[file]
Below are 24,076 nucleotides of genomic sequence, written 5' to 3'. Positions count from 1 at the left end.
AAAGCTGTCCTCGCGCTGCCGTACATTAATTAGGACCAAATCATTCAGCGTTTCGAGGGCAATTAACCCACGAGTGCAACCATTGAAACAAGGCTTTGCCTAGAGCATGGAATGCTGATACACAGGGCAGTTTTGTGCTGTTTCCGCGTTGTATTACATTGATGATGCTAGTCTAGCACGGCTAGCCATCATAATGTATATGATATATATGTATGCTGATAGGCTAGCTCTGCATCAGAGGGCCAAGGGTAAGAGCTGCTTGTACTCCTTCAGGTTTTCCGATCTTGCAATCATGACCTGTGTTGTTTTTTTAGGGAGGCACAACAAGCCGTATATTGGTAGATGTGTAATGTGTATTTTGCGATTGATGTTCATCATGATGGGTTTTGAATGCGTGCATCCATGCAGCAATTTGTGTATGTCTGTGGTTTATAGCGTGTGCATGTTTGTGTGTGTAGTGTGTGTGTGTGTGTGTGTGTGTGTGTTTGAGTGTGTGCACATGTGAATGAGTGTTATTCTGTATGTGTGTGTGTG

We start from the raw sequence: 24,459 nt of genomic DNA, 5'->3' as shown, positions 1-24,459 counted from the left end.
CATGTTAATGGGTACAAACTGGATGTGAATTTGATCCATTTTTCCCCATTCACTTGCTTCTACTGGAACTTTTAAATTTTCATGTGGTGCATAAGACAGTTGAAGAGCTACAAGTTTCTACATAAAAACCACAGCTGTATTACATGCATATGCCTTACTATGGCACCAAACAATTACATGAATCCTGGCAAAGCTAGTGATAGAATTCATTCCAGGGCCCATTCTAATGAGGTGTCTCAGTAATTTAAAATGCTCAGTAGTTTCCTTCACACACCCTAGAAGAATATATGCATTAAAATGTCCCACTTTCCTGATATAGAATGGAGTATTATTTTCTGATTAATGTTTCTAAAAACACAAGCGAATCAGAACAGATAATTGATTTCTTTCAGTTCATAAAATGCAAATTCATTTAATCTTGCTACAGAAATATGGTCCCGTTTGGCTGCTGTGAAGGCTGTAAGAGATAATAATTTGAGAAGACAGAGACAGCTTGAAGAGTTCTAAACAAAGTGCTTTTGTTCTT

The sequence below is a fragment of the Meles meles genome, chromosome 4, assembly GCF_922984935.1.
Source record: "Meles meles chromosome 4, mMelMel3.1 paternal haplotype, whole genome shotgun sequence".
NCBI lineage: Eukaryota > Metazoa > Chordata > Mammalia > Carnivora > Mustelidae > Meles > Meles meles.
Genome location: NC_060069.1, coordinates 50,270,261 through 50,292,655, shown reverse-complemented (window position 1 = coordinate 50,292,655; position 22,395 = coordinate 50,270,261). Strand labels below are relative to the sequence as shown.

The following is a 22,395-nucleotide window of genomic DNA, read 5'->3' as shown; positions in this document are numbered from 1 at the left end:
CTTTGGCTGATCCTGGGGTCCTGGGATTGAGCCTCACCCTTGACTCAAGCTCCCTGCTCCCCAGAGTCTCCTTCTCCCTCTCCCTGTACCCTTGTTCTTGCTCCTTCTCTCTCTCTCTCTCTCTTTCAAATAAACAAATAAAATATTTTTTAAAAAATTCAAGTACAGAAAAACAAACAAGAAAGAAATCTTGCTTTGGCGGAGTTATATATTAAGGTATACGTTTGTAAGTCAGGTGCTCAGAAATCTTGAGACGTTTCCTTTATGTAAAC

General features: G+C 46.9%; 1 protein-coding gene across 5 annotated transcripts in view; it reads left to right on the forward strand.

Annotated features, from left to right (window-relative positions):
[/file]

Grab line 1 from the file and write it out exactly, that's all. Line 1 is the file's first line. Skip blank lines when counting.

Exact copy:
Below are 24,076 nucleotides of genomic sequence, written 5' to 3'. Positions count from 1 at the left end.